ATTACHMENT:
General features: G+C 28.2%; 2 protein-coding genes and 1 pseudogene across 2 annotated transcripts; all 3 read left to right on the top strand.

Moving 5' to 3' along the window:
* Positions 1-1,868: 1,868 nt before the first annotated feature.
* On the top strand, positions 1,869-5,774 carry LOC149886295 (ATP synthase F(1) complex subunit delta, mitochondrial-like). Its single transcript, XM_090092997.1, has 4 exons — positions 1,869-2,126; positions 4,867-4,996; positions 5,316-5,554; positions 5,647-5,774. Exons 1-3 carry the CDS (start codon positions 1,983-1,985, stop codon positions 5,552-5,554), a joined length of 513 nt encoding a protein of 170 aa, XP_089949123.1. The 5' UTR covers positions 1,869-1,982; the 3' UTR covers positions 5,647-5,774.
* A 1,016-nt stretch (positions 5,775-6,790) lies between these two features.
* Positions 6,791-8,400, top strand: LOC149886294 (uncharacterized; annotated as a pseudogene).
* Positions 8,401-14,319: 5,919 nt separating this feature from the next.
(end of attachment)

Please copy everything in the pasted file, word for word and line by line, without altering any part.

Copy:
General features: G+C 28.2%; 2 protein-coding genes and 1 pseudogene across 2 annotated transcripts; all 3 read left to right on the top strand.

Moving 5' to 3' along the window:
* Positions 1-1,868: 1,868 nt before the first annotated feature.
* On the top strand, positions 1,869-5,774 carry LOC149886295 (ATP synthase F(1) complex subunit delta, mitochondrial-like). Its single transcript, XM_090092997.1, has 4 exons — positions 1,869-2,126; positions 4,867-4,996; positions 5,316-5,554; positions 5,647-5,774. Exons 1-3 carry the CDS (start codon positions 1,983-1,985, stop codon positions 5,552-5,554), a joined length of 513 nt encoding a protein of 170 aa, XP_089949123.1. The 5' UTR covers positions 1,869-1,982; the 3' UTR covers positions 5,647-5,774.
* A 1,016-nt stretch (positions 5,775-6,790) lies between these two features.
* Positions 6,791-8,400, top strand: LOC149886294 (uncharacterized; annotated as a pseudogene).
* Positions 8,401-14,319: 5,919 nt separating this feature from the next.